Saturday, January 30, 2021

Chest pain, ST Elevation, and tachycardia in a 40-something woman

A prehospital cath lab activation for STEMI came through with the information that the 40-something woman had chest pain and a pulse of 140.

We were immediately skeptical that the patient had a STEMI because of the high heart rate.  She would have to be in cardiogenic shock with a massive STEMI for that.  Certainly possible, but when the heart rate is so high, be skeptical.

The patient arrived with this ECG:

Here the heart rate is obviously no longer 140
What do you think?


















ECG: it certainly appears to be an anterior STEMI, but it is important to realize that right ventricular ischemia from either inferior and RV STEMI or from pulmonary embolism can manifest with STE in V1-V3.

On arrival, she immediately lost pulses. Due to body habitus, an adequate transthoracic echo could not be done.  There was no ventricular fibrillation recorded, but in the rush of action, she did get defibrillated.  Most involved agree there was never any ventricular fibrillation.   

This turned out to be a pulmonary embolism (on autopsy).  

Massive PE can have Right Ventricular ischemia resulting in RV ST Elevation.  When there is sudden loss of pulse but no ventricular fibrillation, then STEMI is an unlikely etiology of arrest.  In this series of 1246 cardiac arrests, 60 of which were from PE, only 3 had ventricular fibrillation.

In contrast, the vast majority of initial rhythms in cardiac arrest from acute coronary syndrome are shockable rhythms, and the vast majority are ventricular fibrillation.

This case was particularly confusing because CPR was very effective: good pulses, good O2 saturations, good arterial line waveform, non low end tidal CO2.  CPR is generally not very effective in pulmonary embolism because of obstruction of the pulmonary vasculature.  Additionally, transesophageal echo (TEE) was placed and did not show a particularly enlarged RV. 

Unfortunately, in spite of administration of 100 mg of tPA, the patient could not be resuscitated.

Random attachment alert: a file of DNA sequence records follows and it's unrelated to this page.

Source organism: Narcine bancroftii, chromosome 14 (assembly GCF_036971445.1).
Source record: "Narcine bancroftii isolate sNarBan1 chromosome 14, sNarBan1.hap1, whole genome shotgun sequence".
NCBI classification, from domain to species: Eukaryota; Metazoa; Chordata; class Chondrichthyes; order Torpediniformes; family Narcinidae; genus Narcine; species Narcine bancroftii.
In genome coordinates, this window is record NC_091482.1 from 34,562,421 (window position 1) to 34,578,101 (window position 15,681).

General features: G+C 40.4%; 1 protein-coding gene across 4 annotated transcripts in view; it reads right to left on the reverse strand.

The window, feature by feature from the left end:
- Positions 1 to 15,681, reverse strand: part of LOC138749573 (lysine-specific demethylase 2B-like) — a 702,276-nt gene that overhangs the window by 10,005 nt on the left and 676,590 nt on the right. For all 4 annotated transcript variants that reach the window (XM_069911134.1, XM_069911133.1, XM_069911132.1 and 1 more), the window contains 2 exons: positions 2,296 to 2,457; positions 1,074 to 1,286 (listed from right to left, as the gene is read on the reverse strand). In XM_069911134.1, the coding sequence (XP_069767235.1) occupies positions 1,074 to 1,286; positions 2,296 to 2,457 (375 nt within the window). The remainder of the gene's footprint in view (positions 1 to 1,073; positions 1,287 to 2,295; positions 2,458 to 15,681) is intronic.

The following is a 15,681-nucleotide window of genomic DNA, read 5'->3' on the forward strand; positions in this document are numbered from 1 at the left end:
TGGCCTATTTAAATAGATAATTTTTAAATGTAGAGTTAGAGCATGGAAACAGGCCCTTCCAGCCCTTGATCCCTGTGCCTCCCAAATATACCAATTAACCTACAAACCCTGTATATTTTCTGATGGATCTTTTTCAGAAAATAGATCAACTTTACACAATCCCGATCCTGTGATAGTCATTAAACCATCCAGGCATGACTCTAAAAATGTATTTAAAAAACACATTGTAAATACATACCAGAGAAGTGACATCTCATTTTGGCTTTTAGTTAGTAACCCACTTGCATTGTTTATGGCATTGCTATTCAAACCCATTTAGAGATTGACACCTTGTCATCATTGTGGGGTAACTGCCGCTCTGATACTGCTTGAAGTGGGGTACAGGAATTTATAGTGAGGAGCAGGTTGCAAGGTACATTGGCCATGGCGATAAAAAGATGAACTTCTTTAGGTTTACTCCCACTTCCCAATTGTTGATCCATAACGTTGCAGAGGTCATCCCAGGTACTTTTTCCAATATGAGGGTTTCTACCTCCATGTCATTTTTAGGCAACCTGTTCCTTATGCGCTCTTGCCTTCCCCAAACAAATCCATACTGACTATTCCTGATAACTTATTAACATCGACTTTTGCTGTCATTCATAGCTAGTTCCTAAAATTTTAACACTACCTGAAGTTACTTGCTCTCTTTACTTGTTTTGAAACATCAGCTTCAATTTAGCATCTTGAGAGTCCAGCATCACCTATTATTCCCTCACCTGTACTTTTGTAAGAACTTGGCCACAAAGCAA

See this case:

Syncope, Shock, AV block, Large RV, "Anterior" ST Elevation....



Learning Points:

1. When there is chest pain and ST elevation in the right precordial leads, think of pulmonary embolism.

2. When there is extreme sinus tachycardia, ACS becomes less likely unless there is:
  A.  Another simultaneous pathology 
  B.  Pre-existing poor ventricular function or 
  C. Cardiogenic shock caused by the ACS, and confirmed by poor LV function on bedside cardiac echo.

3.  Corollary to Learning point #2.: Cardiac ultrasound and volume assessment is essential to interpreting the ST Elevation on the ECG.

4.  If a patient has cardiac arrest witnessed to be PEA, then ACS is very unlikely to be the etiology.

5.  If a patient is found in PEA after a significant down time, the arrest may have started as ventricular fibrillation and degenerated to PEA.  Such arrests may be due to any etiology.

9 comments:

  1. https://pubmed.ncbi.nlm.nih.gov/12804925/
    QR in V1--an ECG sign associated with right ventricular strain and adverse clinical outcome in pulmonary embolism

    ReplyDelete
    Replies
    1. Excellent reference! Thank you!

      QR in V1 – an ECG sign associated with right ventricular strain and adverse clinical outcome in pulmonary embolism.